Engineers on Parliament Hill is an Engineering Matters series featuring interviews with engineers who hold federal public office. Below is the fourth in the series, a Q&A with Senator Rosa Galvez, ing.

Galvez was appointed to the Senate of Canada in December 2016 representing Quebec (Bedford). Originally from Peru, Galvez is one of Canada’s leading experts in pollution control and its effect on human health. She has a Ph.D. in Environmental Engineering from McGill University and has been a professor at Université Laval à Québec since 1994, heading the Civil and Water Engineering Department from 2010 to 2016. She specializes in water and soil decontamination, waste management and residues, and environmental impact and risk assessment.

Engineers Canada: What sparked your interest in engineering? What motivated you to study engineering?

Rosa Galvez: I have cared about the environment, particularly water, for a very long time. My grandparents living in the Peruvian Andes took water from artisanal wells and surface water sources that they shared with their cattle. I knew there was a risk for getting sick from drinking these waters.

At school I always performed outstanding in math (must be in the genes because my father was a math university professor and my mother was an accountant J). I was one woman in a class of 500 engineering students, I studied civil engineering with concentration on sanitary engineering managing water, wastewater, and solid waste.

I arrived in Canada in 1985 holding in my pocket US$50. My husband at that time encouraged me to continue graduate studies, which I did at McGill University. I specialized in environmental engineering, which regards other aspects as contaminated land, environmental impact assessment, and, more recently, climate change.

Fast forward 45 years [since my childhood in Peru], I was particularly touched from having witnessed firsthand the Lac Mégantic disaster when a train carrying unconventional oil derailed and exploded instantaneously killing 47 people. I spent five years studying the devastating impacts around the city and the Chaudière river. I did the forensics of the accident and gave recommendations on five areas to prevent this type of accident from happening again.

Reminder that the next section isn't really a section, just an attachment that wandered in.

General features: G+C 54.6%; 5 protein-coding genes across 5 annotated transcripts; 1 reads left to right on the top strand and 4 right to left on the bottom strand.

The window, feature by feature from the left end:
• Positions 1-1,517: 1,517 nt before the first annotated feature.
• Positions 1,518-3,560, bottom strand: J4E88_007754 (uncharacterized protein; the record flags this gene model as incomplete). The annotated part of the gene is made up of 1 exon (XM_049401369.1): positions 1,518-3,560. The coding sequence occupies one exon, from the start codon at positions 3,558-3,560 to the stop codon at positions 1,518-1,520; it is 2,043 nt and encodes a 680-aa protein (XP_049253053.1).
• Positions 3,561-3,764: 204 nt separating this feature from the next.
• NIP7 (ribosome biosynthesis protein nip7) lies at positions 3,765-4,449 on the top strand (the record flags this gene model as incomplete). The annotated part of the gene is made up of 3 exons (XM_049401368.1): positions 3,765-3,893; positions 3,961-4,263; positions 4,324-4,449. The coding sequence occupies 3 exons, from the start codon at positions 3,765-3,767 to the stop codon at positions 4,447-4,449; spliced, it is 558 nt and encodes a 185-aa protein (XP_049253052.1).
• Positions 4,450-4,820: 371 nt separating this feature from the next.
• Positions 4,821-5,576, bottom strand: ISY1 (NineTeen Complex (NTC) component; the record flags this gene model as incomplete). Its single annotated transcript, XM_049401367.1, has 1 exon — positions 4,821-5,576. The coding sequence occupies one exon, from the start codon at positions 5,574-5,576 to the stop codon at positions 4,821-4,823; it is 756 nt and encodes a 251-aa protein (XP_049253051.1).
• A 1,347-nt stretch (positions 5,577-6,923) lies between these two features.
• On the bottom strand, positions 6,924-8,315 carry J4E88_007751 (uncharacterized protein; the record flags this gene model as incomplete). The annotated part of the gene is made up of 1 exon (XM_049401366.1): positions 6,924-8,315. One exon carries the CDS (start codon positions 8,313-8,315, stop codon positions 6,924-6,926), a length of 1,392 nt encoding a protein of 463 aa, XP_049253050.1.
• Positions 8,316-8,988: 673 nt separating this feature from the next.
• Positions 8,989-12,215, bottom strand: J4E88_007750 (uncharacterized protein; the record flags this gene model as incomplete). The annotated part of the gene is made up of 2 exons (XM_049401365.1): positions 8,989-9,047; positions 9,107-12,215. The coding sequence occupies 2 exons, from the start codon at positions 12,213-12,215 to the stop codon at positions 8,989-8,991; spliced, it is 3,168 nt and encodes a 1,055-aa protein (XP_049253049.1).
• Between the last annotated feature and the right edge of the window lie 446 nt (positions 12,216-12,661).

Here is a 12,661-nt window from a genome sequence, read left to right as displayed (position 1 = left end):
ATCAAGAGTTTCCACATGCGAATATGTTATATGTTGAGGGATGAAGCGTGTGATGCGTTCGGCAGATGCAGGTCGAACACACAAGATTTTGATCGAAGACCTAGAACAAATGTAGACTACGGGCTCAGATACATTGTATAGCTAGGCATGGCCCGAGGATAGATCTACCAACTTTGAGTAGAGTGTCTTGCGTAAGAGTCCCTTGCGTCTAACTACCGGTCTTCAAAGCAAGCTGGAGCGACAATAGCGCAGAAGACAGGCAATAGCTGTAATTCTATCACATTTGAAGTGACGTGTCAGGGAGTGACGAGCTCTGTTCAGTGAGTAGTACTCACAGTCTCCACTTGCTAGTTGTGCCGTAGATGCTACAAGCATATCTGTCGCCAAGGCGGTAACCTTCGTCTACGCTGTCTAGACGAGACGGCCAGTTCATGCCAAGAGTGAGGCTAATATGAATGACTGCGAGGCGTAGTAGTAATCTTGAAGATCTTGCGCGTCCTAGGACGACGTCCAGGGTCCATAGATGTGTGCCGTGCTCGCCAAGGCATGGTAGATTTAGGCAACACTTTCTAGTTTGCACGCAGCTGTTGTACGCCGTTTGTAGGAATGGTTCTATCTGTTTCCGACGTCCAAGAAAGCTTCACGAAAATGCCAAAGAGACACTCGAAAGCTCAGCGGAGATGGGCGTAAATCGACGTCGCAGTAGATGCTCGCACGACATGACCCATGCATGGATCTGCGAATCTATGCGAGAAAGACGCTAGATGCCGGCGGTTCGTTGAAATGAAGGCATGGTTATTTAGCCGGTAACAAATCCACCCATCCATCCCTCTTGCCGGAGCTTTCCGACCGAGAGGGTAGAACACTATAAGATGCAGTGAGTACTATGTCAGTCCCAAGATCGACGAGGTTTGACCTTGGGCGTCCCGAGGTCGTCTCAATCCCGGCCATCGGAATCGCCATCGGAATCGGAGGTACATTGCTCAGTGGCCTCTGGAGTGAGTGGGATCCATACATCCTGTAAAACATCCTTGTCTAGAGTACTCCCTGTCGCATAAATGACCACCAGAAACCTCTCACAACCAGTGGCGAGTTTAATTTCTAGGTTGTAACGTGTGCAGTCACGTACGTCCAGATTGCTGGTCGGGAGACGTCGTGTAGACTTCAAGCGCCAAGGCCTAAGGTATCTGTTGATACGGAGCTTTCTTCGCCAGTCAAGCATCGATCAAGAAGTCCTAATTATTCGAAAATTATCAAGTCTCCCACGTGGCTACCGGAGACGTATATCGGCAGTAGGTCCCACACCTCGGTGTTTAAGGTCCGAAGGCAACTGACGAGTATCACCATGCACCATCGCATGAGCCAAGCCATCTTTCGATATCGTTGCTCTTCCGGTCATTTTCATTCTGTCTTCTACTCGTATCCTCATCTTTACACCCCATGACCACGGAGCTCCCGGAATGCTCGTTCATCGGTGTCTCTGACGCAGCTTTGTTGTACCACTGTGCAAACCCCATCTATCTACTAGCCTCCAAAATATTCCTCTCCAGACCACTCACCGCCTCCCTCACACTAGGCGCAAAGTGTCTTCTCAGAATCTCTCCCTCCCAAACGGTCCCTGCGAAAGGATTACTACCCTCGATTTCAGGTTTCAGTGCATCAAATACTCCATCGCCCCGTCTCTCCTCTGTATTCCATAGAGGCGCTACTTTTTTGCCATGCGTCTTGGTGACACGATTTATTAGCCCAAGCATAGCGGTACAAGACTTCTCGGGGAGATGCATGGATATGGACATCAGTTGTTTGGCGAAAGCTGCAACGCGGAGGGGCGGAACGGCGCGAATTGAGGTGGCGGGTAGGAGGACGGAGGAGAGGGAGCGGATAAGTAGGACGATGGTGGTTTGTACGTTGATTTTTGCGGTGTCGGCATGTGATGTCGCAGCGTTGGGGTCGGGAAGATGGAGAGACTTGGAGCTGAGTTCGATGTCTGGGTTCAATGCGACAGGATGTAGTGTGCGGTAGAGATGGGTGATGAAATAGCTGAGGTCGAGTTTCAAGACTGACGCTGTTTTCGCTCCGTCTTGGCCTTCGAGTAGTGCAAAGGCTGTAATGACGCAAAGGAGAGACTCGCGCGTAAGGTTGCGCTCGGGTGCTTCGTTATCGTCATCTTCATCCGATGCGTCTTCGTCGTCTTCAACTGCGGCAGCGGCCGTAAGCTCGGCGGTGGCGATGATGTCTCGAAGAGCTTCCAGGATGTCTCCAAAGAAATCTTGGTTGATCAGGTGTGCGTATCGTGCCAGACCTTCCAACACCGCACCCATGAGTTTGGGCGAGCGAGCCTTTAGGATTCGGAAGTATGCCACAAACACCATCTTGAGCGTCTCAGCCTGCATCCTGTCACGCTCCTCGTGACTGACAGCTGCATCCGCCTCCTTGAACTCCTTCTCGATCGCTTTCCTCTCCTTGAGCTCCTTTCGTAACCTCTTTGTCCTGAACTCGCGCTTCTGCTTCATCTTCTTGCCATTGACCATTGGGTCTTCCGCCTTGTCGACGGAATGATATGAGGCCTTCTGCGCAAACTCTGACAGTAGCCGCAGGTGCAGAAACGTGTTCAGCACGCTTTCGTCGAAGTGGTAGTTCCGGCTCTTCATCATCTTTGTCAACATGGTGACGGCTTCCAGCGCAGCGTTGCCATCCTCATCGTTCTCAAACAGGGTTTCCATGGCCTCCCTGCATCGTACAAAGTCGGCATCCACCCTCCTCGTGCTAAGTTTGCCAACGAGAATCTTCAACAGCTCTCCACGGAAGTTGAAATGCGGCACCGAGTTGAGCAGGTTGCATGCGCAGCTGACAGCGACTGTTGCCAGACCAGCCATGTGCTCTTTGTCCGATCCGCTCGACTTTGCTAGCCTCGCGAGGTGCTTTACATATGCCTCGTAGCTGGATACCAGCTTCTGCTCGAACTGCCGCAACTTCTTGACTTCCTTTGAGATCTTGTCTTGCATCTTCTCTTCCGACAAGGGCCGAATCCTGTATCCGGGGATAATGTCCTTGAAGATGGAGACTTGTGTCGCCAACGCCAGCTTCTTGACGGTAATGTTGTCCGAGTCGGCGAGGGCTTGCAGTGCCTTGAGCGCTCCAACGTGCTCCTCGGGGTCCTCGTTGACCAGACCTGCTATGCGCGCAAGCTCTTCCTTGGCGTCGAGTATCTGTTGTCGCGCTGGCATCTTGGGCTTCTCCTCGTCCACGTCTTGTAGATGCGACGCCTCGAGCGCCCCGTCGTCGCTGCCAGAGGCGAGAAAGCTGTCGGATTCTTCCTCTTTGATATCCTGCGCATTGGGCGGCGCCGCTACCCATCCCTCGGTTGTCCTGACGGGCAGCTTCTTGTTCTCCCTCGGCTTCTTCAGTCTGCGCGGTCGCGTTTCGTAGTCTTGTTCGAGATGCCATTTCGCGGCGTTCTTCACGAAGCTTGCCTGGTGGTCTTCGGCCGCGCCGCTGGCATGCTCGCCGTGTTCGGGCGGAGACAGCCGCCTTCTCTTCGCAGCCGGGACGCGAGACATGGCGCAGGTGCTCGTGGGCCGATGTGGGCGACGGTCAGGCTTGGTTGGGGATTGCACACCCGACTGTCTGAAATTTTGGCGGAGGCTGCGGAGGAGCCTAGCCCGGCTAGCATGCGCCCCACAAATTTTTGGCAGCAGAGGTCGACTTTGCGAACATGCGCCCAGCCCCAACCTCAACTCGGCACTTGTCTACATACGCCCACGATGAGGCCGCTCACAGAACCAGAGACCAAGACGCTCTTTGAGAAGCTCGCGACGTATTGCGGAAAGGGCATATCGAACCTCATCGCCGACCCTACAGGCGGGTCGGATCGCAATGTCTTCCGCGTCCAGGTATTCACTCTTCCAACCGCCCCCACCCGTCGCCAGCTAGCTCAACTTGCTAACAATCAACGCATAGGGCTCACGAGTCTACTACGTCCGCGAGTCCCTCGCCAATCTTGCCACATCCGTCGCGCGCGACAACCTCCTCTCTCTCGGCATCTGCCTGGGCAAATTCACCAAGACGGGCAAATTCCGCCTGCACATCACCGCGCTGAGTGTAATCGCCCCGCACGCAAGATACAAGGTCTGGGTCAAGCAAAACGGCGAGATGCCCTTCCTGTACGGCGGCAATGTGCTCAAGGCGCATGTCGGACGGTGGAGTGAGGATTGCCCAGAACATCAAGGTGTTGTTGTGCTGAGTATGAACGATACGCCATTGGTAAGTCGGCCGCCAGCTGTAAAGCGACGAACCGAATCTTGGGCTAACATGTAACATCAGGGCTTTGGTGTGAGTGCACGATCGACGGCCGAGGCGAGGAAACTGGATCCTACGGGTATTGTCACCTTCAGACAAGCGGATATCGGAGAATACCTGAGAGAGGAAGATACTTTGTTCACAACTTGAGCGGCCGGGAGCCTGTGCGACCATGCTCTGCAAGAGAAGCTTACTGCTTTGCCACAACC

In sum, from early on in life, I perceived pollution to be a severe problem affecting unequally vulnerable people, thus an injustice.

EC: What prompted you to work towards and earn your professional engineering license? Would you encourage other engineering graduates to earn their P.Eng.?

RG: What attracted me to engineering instead of a diploma in natural sciences was the drive to find solutions, not only to know about the problem. It was crucial for me to create, design, dimension, construct, and solve a pollution problem. In my career as researcher, I have always worked to solve an existing pollution problem in practice not only in theory. By becoming a licensed engineer, you have to remain updated on the codes and state-of-the-art practice of engineering. This aspect was crucial for me. When you are a professor that trains and educates engineers, I believe we need to show them examples from practice and remain knowledgeable on the progress of the profession in real life.

EC: After a career as an engineer, what motivated you to seek public office?

RG: I had been recognized by my research peers around the world as an outstanding researcher in an emerging field where we need skilled professionals to solve so many environmental problems. I realized very early in my engineering profession that environmental legislation is mostly to control the level of pollution and to allow or permit pollution, but definitely not to stop it. I also remarked that the more research projects I conducted and progressed I had to convince a large variety of stakeholders that pollution was not acceptable and that restoration, remediation, clean-up, and treatment were essential to quality of life and public health and safety. I had also participated in university administration and realized I had to influence at the level where decisions were made. I applied to be a senator, but I didn’t have any idea of my chances to occupy one post. 

EC: Has your engineering background helped you in your role as a senator? How?